King’s Fork hosts Junior Day event

Published 10:27 pm Wednesday, March 27, 2019

It was a day for the juniors at King’s Fork High School.

During the Junior Day program Wednesday, students heard from recent graduates of the school who offered advice on making future plans. They also had the opportunity to meet with 18 college and career representatives during their respective lunches.

The program, in its second year, is designed to get juniors pumped and excited about their future plans, according to the school’s ACCESS College adviser, Adrienne Miller.

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“I try to dedicate a day out of the year — even though every day is for my students — to the juniors to start empowering them and just getting them thinking about their futures, because time is just speeding up,” Miller said.

Because not all students will choose to go to college, she wanted to present students with other options, including entering the military, going to a trade or an apprentice school or going out into the workforce.

“They hear from us … old people all the time,” Miller said, “so it’s good for them to hear from their peers and students that have maybe been out 10 years or less. They talk about their experiences through high school, through college and what it took for them to get to their careers.”

Kayla Harrell, who graduated from King’s Fork in 2012, went to Old Dominion University, graduating in May 2016 with a degree in fine arts with a minor in psychology and art history. Now an elementary school art teacher in Norfolk Public Schools, she told the juniors to seize the moment and prepare for life after high school.

“Go forward, do it, time is not waiting,” Harrell said. “It’s going. If you don’t do it now, you’re just not going to be where you need to be at.”

Harrell said that when she was a junior in school, she was focused and maintained an A/B average, coming to school every day and making honor roll. She said she survived the daunting process of applying to college by staying organized, and she ended up being the first generation from her family to graduate college.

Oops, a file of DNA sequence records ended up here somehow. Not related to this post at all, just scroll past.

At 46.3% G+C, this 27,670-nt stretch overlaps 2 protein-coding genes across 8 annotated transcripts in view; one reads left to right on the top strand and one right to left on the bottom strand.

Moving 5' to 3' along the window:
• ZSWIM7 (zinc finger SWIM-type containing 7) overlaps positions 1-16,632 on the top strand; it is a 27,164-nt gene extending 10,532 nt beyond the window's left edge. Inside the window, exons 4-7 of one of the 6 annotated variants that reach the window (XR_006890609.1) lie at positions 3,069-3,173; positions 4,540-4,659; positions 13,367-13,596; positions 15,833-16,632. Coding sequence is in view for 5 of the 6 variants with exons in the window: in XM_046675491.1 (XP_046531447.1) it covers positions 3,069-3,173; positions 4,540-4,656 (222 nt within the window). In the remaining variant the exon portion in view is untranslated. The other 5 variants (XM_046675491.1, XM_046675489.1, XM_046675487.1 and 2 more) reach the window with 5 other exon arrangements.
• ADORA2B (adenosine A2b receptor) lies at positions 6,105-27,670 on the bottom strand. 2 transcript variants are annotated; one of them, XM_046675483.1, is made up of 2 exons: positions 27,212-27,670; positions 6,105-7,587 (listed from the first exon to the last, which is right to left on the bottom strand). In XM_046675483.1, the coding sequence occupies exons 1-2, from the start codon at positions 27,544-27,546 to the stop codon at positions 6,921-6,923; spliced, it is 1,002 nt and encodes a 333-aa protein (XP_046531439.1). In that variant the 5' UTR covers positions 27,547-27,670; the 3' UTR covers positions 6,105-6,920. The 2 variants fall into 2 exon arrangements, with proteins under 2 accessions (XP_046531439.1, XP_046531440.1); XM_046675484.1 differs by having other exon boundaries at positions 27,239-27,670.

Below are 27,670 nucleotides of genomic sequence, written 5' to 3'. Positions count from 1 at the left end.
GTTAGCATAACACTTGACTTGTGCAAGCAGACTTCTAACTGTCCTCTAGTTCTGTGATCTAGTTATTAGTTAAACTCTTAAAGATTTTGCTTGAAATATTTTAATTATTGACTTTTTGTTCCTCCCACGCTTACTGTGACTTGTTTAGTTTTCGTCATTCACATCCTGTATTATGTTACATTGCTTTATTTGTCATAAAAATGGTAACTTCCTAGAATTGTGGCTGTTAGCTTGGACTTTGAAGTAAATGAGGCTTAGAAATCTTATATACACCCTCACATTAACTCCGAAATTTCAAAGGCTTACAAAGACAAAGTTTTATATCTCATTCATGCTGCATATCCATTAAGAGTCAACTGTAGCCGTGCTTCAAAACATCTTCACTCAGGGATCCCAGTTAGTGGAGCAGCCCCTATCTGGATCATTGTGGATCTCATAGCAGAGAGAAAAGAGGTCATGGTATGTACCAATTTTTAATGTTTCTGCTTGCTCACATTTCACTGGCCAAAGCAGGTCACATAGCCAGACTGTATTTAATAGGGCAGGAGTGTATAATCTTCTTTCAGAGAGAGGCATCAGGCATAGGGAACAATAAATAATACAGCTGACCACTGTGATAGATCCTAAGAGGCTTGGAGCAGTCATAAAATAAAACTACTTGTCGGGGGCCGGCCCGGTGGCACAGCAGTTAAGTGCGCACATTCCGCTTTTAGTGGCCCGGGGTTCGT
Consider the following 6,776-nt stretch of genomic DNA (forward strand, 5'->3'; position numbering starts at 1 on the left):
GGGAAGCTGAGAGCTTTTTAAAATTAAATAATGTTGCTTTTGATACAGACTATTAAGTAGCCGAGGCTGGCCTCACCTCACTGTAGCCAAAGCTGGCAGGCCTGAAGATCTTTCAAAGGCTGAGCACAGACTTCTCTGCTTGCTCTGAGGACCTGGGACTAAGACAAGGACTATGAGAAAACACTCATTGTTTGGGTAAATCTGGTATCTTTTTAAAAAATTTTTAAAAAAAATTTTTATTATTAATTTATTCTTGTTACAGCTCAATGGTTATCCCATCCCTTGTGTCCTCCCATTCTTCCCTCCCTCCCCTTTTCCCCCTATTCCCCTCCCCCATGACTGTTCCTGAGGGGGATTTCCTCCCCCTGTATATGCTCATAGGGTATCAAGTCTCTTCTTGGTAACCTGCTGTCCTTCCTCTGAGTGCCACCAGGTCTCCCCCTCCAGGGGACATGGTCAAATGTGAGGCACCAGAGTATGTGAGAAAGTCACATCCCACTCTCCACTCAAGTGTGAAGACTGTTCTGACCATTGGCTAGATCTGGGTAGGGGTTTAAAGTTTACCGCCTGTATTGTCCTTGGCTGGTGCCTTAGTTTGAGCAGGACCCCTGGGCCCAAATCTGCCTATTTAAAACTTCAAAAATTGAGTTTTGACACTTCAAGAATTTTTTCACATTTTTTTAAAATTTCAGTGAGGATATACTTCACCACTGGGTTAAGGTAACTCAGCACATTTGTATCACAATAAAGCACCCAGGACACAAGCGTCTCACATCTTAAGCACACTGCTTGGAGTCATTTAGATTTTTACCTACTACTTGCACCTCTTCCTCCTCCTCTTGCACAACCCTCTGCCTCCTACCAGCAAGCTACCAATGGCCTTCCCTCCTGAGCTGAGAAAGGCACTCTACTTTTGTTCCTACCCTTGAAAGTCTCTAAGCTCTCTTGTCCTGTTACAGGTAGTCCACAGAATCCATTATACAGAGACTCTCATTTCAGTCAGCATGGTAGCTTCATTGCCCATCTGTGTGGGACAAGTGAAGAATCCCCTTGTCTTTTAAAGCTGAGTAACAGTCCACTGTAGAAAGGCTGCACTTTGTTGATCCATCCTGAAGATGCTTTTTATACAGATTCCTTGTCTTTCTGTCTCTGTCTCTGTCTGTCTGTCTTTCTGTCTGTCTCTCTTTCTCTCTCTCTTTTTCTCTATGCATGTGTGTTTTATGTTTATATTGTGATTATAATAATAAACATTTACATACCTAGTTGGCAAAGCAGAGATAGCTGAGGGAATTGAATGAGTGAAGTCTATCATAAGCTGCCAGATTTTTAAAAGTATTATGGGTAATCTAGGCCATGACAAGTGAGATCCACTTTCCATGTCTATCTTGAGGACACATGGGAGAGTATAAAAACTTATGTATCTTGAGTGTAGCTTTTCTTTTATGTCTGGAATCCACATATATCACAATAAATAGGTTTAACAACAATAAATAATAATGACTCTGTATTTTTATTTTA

She said now is the turning point for their futures.

“What you do at 16 determines what you do at 21,” Harrell said.

Ben Shapiro, who works for Suffolk Public Works as a traffic signal technician, told students that going to a four-year college is not a prerequisite for being successful.

“I went to a four-year college for a semester, found out it wasn’t for me, (and) decided to work for a living,” said Shapiro, who graduated from King’s Fork High School in 2016. “I started working, and I enjoy it every day. I wake up every day, go to work, basically have fun.”

In high school, Shapiro didn’t know what he wanted to do with his life and changed his mind numerous times about jobs and schools.

“I found that I didn’t want to go to school full time, but I went back to school for work, and I’m finding that I’m enjoying it,” Shapiro said.

Anthony Beamon Jr., who works with children who have behavior issues in Portsmouth Public Schools, graduated from King’s Fork in 2012.

His advice to students was to make a decision on their future, whether it be going into the military, college or getting a job, and taking advantage of the resources available to them. He connected with Miller during his senior year and put together a plan to attend college.

Beamon said he can relate to students who might not know what they want to do after high school.

“I actually didn’t have anything fathomed about what I was going to do post-high school,” Beamon said.

Jasmine Wertz, who graduated from King’s Fork in 2013 and went to Richard Bland Community College before graduating from Norfolk State University, told students that no matter how they are doing now in school, they can still have a good future after they graduate.

“You can be a great person, be successful and know who you are just by listening to people and just taking advice from older people, even if you don’t want it,” Wertz said. “They’re definitely here to help you and carry you along the way.”